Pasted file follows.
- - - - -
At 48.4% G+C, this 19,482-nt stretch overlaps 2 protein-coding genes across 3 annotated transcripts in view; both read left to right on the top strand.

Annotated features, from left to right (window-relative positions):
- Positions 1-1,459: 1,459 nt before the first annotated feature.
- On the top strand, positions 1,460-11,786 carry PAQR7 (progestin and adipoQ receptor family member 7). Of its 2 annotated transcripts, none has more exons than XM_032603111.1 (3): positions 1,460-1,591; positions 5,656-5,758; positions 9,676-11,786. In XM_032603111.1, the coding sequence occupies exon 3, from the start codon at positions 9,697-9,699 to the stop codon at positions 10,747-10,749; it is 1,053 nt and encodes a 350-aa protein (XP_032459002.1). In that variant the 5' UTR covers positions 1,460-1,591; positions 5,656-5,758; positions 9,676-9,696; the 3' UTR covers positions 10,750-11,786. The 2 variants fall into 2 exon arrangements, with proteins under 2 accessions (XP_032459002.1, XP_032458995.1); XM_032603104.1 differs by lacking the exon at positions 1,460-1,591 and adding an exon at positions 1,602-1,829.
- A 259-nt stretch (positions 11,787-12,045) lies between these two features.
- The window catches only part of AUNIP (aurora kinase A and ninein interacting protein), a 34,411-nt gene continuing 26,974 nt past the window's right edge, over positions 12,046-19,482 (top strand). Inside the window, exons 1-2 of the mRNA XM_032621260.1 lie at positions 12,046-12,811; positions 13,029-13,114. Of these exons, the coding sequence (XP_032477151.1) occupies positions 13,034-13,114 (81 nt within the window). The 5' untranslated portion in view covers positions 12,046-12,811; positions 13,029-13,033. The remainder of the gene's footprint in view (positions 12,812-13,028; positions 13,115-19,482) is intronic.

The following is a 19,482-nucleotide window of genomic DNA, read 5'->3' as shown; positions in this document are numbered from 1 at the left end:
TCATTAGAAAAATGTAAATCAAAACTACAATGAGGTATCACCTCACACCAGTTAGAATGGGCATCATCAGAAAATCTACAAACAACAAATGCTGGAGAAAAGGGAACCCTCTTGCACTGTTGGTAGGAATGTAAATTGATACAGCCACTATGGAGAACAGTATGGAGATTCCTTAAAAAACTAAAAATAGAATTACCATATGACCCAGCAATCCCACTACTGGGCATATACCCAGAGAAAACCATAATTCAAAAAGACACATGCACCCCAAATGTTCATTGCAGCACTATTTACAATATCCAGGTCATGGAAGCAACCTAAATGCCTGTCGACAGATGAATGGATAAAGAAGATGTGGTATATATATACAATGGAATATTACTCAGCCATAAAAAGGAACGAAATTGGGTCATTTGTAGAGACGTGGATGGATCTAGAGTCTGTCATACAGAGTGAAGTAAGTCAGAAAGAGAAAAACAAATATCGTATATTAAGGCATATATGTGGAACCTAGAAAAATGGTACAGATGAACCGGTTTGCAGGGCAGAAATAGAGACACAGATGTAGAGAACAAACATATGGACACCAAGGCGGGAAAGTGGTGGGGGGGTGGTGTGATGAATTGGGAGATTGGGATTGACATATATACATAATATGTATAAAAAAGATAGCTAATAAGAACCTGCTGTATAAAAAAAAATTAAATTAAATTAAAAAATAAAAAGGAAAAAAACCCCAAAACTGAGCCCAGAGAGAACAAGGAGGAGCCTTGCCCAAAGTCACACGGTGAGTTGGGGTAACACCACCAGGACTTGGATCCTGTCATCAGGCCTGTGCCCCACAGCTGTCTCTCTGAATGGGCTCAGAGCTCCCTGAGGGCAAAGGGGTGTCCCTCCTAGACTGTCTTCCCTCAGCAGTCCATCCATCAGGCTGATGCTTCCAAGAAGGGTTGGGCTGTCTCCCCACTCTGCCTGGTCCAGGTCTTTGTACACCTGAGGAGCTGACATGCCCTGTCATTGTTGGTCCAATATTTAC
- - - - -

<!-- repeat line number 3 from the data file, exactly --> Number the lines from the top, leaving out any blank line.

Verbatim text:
- Positions 1-1,459: 1,459 nt before the first annotated feature.